Ethically, the medical staff enforced their code of ethics by doing what was necessary for the patients’ health. The medical professionals in this case did what they thought was the right thing to do by inserting a feeding tube to make sure that Bouvia was receiving the proper nutrition. In healthcare there are several professional standards in which they need to abide by in order to deliver the highest level of quality of care that is necessary for the better health of the patient. For instance, healthcare professionals are to “only perform procedures [they] have been trained and are legally able to do; use only approved, ...view middle of the document...
By definition, legal obligations are “dut[ies] that [are] enforced by a court of law” Legally, they were unable to perform the procedure due to the fact that Bouvia did not consent to the procedure. After researching the legal obligations of a healthcare professional, there are several laws in which medical staff need to abide by legally. The 42 U.S. Code § 1320c–5 states that a practitioner will provide quality in which “meets professionally recognized standards of health care” (42 U.S. Code § 1320c–5 - Obligations of health care practitioners and providers of health care services; sanctions and penalties; hearings and review, n.d.). Legally, medical professionals need to have consent from the patient, or their medical power of attorney to perform any procedure. The medical staff has a code of ethics that they have to abide by when making decisions regarding a patient and their lives. Elizabeth Bouvia did not consent to the feeding tube and the medical staff used their ethical judgement to perform the procedure anyway.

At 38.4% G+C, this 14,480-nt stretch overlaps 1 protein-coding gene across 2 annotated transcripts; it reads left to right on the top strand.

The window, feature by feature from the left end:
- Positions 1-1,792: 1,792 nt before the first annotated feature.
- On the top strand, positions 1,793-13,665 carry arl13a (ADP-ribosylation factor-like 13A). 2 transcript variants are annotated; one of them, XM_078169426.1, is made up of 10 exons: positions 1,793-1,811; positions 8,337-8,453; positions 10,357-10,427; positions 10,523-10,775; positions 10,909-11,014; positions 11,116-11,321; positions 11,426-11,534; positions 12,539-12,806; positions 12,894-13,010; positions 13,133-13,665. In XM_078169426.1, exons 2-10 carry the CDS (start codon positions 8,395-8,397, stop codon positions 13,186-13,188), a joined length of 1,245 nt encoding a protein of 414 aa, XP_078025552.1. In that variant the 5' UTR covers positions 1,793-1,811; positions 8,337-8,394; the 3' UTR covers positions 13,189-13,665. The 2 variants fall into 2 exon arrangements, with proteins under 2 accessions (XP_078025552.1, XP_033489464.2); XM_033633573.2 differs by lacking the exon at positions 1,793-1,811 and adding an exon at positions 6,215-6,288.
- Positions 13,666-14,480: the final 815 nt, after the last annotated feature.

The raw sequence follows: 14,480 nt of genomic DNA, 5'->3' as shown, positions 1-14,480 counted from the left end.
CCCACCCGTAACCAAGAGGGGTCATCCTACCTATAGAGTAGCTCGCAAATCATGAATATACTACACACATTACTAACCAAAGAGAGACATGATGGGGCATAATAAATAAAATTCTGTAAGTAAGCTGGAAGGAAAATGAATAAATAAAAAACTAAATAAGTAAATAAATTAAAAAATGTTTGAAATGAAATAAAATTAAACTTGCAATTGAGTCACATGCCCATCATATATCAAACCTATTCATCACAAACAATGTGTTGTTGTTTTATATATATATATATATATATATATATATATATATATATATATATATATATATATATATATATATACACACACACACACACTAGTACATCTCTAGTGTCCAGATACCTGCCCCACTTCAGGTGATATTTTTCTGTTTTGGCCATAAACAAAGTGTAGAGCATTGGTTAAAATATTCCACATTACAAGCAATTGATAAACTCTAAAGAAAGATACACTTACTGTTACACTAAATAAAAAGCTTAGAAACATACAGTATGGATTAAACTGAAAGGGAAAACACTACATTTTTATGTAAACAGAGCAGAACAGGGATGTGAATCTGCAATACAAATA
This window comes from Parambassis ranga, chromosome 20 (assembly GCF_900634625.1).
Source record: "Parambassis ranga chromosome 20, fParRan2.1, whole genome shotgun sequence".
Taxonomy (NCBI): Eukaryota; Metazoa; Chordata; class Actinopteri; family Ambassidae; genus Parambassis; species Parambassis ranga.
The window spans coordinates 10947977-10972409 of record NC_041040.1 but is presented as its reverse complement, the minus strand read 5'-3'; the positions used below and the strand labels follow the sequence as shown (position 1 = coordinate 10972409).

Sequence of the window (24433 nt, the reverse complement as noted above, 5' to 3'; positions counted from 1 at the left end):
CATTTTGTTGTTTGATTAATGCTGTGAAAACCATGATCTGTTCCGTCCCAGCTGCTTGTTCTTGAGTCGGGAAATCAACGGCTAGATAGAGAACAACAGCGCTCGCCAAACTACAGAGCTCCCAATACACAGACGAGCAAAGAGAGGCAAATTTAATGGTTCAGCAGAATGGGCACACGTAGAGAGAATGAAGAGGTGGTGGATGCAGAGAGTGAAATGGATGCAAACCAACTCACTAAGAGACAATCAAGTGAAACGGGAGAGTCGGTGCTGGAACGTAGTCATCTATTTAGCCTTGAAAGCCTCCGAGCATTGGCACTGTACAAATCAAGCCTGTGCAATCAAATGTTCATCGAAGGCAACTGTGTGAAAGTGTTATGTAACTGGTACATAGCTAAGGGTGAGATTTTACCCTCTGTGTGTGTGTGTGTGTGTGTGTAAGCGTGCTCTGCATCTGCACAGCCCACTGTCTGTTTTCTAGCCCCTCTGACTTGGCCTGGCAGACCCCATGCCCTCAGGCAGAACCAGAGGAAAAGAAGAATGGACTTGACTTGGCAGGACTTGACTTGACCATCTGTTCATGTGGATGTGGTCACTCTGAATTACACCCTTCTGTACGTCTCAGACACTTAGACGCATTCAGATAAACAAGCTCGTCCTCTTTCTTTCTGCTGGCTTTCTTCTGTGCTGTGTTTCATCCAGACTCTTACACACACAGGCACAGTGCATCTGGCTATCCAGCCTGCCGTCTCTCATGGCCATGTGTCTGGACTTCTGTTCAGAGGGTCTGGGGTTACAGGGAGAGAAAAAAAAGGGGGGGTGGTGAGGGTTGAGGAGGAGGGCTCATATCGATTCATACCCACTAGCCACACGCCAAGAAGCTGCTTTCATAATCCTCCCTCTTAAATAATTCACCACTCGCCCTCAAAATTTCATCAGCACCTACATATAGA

42 U.S. Code § 1320c–5 - Obligations of health care practitioners and providers of health care services; sanctions and penalties; hearings and review. (n.d.). Retrieved from Legal Information Institute: Cornell University Law School: https://www.law.cornell.edu/uscode/text/42/1320c-5
Bouvia v. Superior Court (Glenchur) , B019134 (Court of Appeals of California, Second Appellate District, Division Two April 16, 1986).